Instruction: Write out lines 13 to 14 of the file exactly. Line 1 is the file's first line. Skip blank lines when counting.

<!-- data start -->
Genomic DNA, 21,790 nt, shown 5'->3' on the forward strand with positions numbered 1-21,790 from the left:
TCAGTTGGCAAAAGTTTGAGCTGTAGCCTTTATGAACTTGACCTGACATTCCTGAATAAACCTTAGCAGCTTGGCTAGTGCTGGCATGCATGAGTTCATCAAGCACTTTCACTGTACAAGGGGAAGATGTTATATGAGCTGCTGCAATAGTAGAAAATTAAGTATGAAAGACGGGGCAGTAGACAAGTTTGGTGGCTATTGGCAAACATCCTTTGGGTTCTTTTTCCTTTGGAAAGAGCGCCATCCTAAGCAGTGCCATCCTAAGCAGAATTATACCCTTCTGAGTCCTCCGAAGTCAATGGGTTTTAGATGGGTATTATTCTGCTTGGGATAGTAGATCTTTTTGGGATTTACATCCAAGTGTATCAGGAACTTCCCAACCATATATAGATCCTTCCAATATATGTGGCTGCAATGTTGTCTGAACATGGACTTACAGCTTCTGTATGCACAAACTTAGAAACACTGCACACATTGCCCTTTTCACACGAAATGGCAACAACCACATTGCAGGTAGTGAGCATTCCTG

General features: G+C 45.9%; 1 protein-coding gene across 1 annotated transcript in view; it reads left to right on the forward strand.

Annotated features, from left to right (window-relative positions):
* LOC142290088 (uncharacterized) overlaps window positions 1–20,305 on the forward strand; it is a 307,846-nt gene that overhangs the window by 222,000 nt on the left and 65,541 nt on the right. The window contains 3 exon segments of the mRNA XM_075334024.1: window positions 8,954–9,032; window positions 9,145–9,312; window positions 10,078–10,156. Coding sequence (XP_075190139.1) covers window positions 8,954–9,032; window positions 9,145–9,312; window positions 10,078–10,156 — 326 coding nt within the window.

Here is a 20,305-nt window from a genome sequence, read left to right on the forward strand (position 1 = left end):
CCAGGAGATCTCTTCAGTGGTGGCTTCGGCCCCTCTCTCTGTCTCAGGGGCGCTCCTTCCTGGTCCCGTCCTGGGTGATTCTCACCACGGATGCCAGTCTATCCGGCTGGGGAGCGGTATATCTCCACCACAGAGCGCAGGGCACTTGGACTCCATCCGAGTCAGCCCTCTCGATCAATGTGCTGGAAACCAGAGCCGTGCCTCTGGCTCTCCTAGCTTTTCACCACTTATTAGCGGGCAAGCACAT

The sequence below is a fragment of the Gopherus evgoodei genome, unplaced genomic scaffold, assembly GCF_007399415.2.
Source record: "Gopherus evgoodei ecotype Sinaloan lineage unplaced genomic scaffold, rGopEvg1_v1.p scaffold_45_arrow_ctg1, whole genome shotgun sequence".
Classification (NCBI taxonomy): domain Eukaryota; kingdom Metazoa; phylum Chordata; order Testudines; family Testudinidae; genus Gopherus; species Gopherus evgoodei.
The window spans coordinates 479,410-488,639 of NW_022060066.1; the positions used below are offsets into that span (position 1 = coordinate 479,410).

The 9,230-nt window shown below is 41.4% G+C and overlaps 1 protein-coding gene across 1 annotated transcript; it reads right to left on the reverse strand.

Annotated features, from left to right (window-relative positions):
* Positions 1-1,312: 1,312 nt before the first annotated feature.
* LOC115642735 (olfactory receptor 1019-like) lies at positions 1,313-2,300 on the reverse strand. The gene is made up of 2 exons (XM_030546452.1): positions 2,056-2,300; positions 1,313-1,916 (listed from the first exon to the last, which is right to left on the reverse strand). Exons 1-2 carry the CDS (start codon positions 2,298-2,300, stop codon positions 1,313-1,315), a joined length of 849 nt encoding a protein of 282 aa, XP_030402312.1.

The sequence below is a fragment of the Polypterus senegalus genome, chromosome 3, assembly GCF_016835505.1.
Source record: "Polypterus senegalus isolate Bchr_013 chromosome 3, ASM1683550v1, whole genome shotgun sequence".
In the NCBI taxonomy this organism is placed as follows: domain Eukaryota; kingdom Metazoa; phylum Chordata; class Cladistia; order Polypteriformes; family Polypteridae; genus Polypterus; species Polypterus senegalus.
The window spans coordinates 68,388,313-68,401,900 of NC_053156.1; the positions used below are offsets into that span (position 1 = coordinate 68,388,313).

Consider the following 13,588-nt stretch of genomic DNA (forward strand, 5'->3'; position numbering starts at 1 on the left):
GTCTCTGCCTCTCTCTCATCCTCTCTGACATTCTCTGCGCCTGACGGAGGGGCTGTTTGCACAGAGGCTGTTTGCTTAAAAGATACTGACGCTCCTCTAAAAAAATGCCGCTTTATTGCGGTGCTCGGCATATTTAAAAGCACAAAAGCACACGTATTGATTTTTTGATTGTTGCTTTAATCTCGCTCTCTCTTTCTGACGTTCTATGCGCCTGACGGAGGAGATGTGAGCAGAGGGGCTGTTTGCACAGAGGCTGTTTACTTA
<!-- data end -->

Annotated features, from left to right (window-relative positions):
* Positions 1-1,312: 1,312 nt before the first annotated feature.